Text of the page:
previous next

Is in Old Latin, as in classical Latin, is the Demonstrative which (1) refers to some thing or person previously mentioned, (2) accompanies a Relative Pronoun, e.g. is . . qui. (On its use instead of a repeated Relative, see above, 7) This function is shared by the Conjunctions and Adverbs formed from the same Pronominal Stem: ita (see VIII. 2), ibi1, inde, eo, etc.

1 In Livius Andronicus Odyss. 9 ibi seems to be used differently. Homer's line (Od. 2, 317)ἠὲ Πύλονδ᾽ ἐλθὼν αὐτοῦ τῷδ᾽ ἐνὶ δήμῳ” is thus rendered: “<aut> n Pylum deveniens aut ibi ommentans”. But we do not know the context.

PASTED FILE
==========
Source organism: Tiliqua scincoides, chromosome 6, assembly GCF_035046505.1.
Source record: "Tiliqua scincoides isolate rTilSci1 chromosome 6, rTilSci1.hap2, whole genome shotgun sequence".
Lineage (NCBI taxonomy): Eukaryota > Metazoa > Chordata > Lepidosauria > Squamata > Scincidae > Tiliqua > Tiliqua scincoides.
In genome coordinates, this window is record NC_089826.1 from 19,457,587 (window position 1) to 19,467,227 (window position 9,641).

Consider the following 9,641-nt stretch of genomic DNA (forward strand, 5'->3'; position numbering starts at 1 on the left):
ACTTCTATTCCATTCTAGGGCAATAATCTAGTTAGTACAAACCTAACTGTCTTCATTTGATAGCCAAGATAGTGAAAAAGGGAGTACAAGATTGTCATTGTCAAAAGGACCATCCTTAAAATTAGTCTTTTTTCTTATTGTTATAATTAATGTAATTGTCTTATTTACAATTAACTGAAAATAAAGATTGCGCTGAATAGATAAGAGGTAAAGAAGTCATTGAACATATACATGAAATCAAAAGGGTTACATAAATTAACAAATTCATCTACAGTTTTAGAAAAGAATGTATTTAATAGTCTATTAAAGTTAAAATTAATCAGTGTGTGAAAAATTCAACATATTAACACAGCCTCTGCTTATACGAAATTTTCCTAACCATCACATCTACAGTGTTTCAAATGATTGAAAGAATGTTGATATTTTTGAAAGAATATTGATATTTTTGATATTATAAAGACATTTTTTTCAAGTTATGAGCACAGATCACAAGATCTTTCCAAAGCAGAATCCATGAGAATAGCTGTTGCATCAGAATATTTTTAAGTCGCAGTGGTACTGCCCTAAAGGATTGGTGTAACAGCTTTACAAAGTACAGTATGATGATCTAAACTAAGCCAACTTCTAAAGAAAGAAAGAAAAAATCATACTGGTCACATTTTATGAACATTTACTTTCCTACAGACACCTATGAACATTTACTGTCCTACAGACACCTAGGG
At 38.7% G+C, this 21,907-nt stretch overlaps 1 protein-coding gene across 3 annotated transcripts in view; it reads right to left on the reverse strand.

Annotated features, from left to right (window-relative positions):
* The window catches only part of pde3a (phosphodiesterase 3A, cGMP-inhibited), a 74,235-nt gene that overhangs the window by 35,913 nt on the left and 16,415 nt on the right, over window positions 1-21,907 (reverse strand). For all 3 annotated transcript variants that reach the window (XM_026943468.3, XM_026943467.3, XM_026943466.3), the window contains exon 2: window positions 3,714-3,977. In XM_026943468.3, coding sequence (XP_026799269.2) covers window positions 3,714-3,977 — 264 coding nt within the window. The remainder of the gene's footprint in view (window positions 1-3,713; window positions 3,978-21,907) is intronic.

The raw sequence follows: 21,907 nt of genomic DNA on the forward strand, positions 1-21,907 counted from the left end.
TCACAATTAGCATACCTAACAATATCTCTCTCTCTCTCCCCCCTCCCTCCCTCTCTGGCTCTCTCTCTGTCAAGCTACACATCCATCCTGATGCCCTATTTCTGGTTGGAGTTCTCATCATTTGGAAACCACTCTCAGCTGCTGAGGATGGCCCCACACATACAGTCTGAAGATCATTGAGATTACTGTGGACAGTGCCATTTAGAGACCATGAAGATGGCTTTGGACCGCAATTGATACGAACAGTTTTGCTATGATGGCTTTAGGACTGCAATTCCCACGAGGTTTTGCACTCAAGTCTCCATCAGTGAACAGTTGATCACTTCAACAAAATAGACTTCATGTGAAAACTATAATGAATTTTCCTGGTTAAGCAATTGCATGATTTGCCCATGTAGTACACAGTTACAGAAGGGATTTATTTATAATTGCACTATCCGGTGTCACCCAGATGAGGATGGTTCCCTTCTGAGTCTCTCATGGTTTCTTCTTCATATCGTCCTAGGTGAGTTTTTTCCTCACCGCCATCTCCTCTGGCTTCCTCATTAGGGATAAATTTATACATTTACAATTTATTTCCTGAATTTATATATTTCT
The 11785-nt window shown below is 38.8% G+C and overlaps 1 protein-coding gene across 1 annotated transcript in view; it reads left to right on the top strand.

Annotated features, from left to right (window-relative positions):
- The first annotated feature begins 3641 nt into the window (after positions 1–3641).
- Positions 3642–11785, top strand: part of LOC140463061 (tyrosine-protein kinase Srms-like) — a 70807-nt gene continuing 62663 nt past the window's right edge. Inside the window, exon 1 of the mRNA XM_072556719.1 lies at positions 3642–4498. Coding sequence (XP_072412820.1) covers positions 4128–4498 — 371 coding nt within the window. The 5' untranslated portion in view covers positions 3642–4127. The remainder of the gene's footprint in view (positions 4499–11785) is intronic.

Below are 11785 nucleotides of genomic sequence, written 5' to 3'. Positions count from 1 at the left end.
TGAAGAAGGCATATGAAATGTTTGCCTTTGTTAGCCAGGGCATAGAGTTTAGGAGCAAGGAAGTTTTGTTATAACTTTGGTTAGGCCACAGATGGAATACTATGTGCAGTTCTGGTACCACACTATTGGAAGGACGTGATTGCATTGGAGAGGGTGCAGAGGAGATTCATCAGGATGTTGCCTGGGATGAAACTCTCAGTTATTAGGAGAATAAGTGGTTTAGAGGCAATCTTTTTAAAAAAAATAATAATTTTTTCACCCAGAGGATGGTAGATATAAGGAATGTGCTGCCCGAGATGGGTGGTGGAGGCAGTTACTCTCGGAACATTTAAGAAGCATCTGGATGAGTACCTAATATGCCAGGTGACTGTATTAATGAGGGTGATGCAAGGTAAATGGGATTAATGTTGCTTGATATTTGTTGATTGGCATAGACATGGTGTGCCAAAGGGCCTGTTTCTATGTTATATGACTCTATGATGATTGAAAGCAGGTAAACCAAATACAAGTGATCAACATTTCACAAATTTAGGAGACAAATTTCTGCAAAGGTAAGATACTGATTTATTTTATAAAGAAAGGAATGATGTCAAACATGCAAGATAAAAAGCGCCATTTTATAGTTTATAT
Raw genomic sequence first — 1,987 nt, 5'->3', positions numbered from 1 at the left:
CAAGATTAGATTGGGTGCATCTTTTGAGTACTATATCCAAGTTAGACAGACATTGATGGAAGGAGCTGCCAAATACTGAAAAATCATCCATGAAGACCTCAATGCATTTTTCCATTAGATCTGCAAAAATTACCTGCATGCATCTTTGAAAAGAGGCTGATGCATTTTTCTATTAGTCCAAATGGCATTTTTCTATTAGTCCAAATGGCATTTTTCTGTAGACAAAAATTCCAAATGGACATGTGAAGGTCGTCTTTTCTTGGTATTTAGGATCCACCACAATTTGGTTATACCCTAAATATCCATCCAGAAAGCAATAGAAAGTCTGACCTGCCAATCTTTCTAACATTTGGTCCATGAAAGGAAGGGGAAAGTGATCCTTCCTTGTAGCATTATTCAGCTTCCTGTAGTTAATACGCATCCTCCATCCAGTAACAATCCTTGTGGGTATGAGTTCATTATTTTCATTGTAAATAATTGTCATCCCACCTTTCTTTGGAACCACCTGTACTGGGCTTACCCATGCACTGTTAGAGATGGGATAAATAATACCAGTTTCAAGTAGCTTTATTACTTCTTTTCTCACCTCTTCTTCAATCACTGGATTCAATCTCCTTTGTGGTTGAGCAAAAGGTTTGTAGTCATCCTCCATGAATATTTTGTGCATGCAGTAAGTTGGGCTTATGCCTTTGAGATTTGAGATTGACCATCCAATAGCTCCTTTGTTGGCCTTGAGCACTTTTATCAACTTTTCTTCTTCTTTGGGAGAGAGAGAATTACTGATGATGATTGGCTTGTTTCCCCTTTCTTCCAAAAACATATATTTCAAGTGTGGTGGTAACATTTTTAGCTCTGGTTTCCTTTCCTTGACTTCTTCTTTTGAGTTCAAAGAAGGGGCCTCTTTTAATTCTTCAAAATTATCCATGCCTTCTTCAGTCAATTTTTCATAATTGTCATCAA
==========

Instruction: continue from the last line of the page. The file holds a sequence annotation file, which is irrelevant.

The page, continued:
Creative Commons License
This work is licensed under a Creative Commons Attribution-ShareAlike 3.0 United States License.

An XML version of this text is available for download, with the additional restriction that you offer Perseus any modifications you make. Perseus provides credit for all accepted changes, storing new additions in a versioning system.

hide Display Preferences
Greek Display:
Arabic Display:
View by Default:
Browse Bar: